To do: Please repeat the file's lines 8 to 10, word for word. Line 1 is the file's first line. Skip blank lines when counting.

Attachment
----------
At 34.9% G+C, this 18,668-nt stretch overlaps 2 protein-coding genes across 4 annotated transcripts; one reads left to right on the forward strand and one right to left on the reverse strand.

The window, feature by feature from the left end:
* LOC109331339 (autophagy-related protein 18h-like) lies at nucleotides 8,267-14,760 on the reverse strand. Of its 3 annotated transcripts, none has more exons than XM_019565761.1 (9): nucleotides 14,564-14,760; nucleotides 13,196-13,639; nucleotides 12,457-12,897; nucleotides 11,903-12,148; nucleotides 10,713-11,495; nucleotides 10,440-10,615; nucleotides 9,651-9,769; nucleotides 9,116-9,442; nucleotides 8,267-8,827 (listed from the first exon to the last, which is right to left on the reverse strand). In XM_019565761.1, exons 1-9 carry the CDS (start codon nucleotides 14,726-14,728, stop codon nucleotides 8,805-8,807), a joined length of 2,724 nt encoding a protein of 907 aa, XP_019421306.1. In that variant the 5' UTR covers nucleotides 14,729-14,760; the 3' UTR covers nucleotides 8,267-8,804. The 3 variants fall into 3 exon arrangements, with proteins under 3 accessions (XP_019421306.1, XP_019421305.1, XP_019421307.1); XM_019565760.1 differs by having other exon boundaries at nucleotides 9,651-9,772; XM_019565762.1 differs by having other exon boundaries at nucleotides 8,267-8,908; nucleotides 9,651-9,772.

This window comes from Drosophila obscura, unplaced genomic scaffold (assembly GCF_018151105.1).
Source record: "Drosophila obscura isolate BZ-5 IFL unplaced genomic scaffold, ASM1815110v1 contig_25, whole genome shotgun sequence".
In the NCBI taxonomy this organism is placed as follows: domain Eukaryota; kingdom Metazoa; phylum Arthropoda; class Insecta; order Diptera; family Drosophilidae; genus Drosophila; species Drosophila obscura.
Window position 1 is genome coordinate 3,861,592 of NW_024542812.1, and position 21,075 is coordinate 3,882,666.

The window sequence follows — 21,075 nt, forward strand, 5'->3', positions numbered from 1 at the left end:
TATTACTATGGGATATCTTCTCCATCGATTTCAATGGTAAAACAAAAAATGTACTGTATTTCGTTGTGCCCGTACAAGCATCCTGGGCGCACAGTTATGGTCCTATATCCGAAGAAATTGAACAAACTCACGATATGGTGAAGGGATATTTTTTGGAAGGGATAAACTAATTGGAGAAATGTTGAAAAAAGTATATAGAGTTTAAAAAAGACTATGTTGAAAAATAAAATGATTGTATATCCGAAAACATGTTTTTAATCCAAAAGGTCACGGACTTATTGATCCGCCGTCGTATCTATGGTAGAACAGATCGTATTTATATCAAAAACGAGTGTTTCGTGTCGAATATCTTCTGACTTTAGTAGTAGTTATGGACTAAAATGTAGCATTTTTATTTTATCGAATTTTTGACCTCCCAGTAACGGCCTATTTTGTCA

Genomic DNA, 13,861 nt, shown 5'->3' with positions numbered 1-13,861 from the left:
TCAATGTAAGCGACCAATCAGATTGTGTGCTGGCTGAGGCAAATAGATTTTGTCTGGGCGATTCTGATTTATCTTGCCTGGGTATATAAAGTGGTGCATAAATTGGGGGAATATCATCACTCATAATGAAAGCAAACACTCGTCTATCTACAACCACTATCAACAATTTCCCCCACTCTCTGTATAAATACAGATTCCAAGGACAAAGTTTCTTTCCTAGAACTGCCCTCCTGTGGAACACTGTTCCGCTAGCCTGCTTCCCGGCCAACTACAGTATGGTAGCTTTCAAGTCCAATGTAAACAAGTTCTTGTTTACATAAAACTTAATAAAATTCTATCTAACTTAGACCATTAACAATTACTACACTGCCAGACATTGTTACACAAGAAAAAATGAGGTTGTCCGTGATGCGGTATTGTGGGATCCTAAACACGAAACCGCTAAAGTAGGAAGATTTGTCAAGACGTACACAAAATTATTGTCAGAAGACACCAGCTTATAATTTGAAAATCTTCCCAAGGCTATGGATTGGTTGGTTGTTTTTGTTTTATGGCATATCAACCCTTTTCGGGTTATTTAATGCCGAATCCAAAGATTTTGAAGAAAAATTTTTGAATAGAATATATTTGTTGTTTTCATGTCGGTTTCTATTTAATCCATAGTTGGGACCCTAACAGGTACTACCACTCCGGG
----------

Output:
The window sequence follows — 21,075 nt, forward strand, 5'->3', positions numbered from 1 at the left end:
TATTACTATGGGATATCTTCTCCATCGATTTCAATGGTAAAACAAAAAATGTACTGTATTTCGTTGTGCCCGTACAAGCATCCTGGGCGCACAGTTATGGTCCTATATCCGAAGAAATTGAACAAACTCACGATATGGTGAAGGGATATTTTTTGGAAGGGATAAACTAATTGGAGAAATGTTGAAAAAAGTATATAGAGTTTAAAAAAGACTATGTTGAAAAATAAAATGATTGTATATCCGAAAACATGTTTTTAATCCAAAAGGTCACGGACTTATTGATCCGCCGTCGTATCTATGGTAGAACAGATCGTATTTATATCAAAAACGAGTGTTTCGTGTCGAATATCTTCTGACTTTAGTAGTAGTTATGGACTAAAATGTAGCATTTTTATTTTATCGAATTTTTGACCTCCCAGTAACGGCCTATTTTGTCA

Genomic DNA, 13,861 nt, shown 5'->3' with positions numbered 1-13,861 from the left: